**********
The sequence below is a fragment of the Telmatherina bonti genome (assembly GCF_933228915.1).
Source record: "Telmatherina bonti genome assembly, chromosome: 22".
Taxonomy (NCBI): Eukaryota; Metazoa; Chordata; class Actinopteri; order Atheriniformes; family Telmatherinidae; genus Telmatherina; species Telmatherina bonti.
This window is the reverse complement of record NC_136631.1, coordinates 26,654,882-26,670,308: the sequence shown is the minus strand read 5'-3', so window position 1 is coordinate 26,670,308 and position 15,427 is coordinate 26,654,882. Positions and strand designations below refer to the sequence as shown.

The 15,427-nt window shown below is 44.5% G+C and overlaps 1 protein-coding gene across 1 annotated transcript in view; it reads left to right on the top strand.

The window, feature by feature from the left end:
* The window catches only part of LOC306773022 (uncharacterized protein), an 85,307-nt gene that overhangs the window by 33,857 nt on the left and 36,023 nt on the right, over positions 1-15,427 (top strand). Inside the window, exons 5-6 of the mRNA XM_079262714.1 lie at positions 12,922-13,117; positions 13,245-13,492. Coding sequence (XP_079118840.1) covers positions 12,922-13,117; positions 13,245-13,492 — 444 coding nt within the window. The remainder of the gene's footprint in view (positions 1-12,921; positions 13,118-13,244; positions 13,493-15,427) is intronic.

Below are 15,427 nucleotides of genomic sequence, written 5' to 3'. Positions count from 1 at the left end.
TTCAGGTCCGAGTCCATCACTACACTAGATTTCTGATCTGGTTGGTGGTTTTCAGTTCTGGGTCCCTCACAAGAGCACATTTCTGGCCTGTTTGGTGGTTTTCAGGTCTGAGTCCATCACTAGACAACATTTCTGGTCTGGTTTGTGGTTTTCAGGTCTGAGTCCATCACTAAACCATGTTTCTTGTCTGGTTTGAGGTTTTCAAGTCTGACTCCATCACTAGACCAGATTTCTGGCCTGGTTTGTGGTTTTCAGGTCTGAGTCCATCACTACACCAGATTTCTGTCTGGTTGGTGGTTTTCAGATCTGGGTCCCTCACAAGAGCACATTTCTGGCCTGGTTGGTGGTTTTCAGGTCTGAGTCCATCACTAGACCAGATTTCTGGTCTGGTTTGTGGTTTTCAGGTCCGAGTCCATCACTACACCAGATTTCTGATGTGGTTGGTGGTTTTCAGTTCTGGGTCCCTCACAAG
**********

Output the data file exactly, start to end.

The sequence below is a fragment of the Telmatherina bonti genome (assembly GCF_933228915.1).
Source record: "Telmatherina bonti genome assembly, chromosome: 22".
Taxonomy (NCBI): Eukaryota; Metazoa; Chordata; class Actinopteri; order Atheriniformes; family Telmatherinidae; genus Telmatherina; species Telmatherina bonti.
This window is the reverse complement of record NC_136631.1, coordinates 26,654,882-26,670,308: the sequence shown is the minus strand read 5'-3', so window position 1 is coordinate 26,670,308 and position 15,427 is coordinate 26,654,882. Positions and strand designations below refer to the sequence as shown.

The 15,427-nt window shown below is 44.5% G+C and overlaps 1 protein-coding gene across 1 annotated transcript in view; it reads left to right on the top strand.

The window, feature by feature from the left end:
* The window catches only part of LOC306773022 (uncharacterized protein), an 85,307-nt gene that overhangs the window by 33,857 nt on the left and 36,023 nt on the right, over positions 1-15,427 (top strand). Inside the window, exons 5-6 of the mRNA XM_079262714.1 lie at positions 12,922-13,117; positions 13,245-13,492. Coding sequence (XP_079118840.1) covers positions 12,922-13,117; positions 13,245-13,492 — 444 coding nt within the window. The remainder of the gene's footprint in view (positions 1-12,921; positions 13,118-13,244; positions 13,493-15,427) is intronic.

Below are 15,427 nucleotides of genomic sequence, written 5' to 3'. Positions count from 1 at the left end.
TTCAGGTCCGAGTCCATCACTACACTAGATTTCTGATCTGGTTGGTGGTTTTCAGTTCTGGGTCCCTCACAAGAGCACATTTCTGGCCTGTTTGGTGGTTTTCAGGTCTGAGTCCATCACTAGACAACATTTCTGGTCTGGTTTGTGGTTTTCAGGTCTGAGTCCATCACTAAACCATGTTTCTTGTCTGGTTTGAGGTTTTCAAGTCTGACTCCATCACTAGACCAGATTTCTGGCCTGGTTTGTGGTTTTCAGGTCTGAGTCCATCACTACACCAGATTTCTGTCTGGTTGGTGGTTTTCAGATCTGGGTCCCTCACAAGAGCACATTTCTGGCCTGGTTGGTGGTTTTCAGGTCTGAGTCCATCACTAGACCAGATTTCTGGTCTGGTTTGTGGTTTTCAGGTCCGAGTCCATCACTACACCAGATTTCTGATGTGGTTGGTGGTTTTCAGTTCTGGGTCCCTCACAAG